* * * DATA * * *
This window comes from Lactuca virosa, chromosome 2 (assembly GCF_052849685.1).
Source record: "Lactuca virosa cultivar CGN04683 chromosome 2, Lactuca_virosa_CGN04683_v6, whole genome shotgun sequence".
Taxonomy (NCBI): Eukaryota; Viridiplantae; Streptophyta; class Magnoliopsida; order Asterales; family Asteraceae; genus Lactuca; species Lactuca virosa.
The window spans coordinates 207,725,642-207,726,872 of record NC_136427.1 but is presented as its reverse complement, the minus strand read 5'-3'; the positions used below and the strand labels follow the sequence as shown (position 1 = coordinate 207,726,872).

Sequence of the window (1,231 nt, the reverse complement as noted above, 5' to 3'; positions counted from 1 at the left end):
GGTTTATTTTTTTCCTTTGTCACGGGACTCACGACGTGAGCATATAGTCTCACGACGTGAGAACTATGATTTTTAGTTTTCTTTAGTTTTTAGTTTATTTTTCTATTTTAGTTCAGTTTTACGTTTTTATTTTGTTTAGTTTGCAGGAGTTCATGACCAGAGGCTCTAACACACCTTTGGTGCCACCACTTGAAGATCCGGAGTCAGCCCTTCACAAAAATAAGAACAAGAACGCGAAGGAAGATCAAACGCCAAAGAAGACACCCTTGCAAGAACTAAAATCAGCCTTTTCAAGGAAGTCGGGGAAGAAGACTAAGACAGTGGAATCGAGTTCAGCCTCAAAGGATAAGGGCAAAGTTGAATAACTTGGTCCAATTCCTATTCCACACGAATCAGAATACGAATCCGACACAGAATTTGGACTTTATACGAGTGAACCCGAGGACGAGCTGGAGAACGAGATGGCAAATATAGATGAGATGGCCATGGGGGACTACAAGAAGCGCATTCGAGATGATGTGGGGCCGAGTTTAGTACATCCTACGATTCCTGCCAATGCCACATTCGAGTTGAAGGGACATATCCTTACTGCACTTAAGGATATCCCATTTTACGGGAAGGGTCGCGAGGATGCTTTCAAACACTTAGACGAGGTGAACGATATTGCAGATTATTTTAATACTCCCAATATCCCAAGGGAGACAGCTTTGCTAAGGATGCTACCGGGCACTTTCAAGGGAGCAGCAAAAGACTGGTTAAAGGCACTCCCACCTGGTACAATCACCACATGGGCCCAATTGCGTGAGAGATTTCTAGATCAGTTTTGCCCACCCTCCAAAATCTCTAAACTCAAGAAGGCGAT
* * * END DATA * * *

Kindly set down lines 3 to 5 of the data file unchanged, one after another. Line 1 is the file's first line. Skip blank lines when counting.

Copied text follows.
Taxonomy (NCBI): Eukaryota; Viridiplantae; Streptophyta; class Magnoliopsida; order Asterales; family Asteraceae; genus Lactuca; species Lactuca virosa.
The window spans coordinates 207,725,642-207,726,872 of record NC_136427.1 but is presented as its reverse complement, the minus strand read 5'-3'; the positions used below and the strand labels follow the sequence as shown (position 1 = coordinate 207,726,872).

Sequence of the window (1,231 nt, the reverse complement as noted above, 5' to 3'; positions counted from 1 at the left end):